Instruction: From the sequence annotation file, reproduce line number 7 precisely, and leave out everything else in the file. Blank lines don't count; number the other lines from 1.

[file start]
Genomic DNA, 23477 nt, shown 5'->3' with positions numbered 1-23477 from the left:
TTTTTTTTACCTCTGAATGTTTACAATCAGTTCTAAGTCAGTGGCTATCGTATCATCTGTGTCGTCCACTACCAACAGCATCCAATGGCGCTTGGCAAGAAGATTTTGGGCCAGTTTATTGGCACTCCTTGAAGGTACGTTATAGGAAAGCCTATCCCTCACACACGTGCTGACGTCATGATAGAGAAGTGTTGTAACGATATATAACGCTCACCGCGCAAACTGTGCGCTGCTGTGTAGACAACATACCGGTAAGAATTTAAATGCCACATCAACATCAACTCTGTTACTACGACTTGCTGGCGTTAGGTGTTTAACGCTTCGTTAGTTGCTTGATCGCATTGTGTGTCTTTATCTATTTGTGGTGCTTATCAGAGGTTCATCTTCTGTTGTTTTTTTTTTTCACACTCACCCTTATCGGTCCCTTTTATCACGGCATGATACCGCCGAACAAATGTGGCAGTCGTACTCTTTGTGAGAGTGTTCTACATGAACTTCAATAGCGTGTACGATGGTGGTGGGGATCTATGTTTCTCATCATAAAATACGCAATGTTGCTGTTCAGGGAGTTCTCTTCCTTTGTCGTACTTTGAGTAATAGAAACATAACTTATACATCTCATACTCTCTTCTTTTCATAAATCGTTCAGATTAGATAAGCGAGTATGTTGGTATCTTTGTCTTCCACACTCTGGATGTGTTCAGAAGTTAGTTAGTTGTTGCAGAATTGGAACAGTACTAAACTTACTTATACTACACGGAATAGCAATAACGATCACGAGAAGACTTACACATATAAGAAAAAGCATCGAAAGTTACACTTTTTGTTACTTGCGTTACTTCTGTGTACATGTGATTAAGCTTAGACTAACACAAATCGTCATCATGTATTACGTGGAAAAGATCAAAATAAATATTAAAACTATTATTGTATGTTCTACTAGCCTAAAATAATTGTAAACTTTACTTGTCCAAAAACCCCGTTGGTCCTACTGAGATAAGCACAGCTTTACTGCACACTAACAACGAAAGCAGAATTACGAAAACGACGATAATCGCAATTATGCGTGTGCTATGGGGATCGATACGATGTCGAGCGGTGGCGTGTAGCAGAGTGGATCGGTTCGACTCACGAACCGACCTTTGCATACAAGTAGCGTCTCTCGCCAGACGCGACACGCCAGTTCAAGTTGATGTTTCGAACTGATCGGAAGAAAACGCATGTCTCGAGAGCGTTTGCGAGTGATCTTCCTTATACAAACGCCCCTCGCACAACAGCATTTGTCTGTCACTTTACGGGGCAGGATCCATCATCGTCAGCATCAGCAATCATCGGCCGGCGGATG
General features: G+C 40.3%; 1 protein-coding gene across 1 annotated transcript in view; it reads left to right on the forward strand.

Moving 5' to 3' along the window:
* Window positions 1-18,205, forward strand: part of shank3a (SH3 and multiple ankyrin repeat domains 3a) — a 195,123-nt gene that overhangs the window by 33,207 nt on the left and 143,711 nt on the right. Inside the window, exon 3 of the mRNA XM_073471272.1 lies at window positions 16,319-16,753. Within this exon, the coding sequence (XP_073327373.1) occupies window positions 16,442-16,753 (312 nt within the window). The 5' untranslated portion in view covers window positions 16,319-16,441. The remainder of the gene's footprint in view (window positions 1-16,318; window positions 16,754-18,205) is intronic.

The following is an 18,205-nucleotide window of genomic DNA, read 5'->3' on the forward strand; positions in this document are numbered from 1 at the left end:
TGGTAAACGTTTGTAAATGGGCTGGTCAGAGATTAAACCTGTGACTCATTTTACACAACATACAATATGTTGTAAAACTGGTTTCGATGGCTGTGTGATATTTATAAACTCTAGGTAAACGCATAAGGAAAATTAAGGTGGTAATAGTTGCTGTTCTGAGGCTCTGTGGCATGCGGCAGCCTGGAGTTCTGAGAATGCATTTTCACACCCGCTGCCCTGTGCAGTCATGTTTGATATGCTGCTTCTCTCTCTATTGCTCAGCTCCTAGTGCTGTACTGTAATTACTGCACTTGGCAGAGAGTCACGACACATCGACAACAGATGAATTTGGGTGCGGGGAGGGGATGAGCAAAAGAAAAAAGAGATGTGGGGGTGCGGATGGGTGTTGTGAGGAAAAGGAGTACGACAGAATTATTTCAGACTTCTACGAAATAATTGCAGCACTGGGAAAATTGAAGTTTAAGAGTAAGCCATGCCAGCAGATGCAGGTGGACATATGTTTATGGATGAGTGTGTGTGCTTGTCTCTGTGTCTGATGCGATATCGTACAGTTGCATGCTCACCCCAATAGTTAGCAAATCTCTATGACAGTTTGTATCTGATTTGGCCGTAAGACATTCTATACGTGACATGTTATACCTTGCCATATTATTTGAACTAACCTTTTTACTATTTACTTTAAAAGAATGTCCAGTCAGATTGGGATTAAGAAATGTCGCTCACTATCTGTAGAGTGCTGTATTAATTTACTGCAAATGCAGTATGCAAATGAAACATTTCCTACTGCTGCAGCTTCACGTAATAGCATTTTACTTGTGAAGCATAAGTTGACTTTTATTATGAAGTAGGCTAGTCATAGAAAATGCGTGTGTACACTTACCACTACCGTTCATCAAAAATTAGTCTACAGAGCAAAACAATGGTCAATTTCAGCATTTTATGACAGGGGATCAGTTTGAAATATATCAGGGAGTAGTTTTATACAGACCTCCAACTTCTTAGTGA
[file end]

TGGTAAACGTTTGTAAATGGGCTGGTCAGAGATTAAACCTGTGACTCATTTTACACAACATACAATATGTTGTAAAACTGGTTTCGATGGCTGTGTGATATTTATAAACTCTAGGTAAACGCATAAGGAAAATTAAGGTGGTAATAGTTGCTGTTCTGAGGCTCTGTGGCATGCGGCAGCCTGGAGTTCTGAGAATGCATTTTCACACCCGCTGCCCTGTGCAGTCATGTTTGATATGCTGCTTCTCTCTCTATTGCTCAGCTCCTAGTGCTGTACTGTAATTACTGCACTTGGCAGAGAGTCACGACACATCGACAACAGATGAATTTGGGTGCGGGGAGGGGATGAGCAAAAGAAAAAAGAGATGTGGGGGTGCGGATGGGTGTTGTGAGGAAAAGGAGTACGACAGAATTATTTCAGACTTCTACGAAATAATTGCAGCACTGGGAAAATTGAAGTTTAAGAGTAAGCCATGCCAGCAGATGCAGGTGGACATATGTTTATGGATGAGTGTGTGTGCTTGTCTCTGTGTCTGATGCGATATCGTACAGTTGCATGCTCACCCCAATAGTTAGCAAATCTCTATGACAGTTTGTATCTGATTTGGCCGTAAGACATTCTATACGTGACATGTTATACCTTGCCATATTATTTGAACTAACCTTTTTACTATTTACTTTAAAAGAATGTCCAGTCAGATTGGGATTAAGAAATGTCGCTCACTATCTGTAGAGTGCTGTATTAATTTACTGCAAATGCAGTATGCAAATGAAACATTTCCTACTGCTGCAGCTTCACGTAATAGCATTTTACTTGTGAAGCATAAGTTGACTTTTATTATGAAGTAGGCTAGTCATAGAAAATGCGTGTGTACACTTACCACTACCGTTCATCAAAAATTAGTCTACAGAGCAAAACAATGGTCAATTTCAGCATTTTATGACAGGGGATCAGTTTGAAATATATCAGGGAGTAGTTTTATACAGACCTCCAACTTCTTAGTGA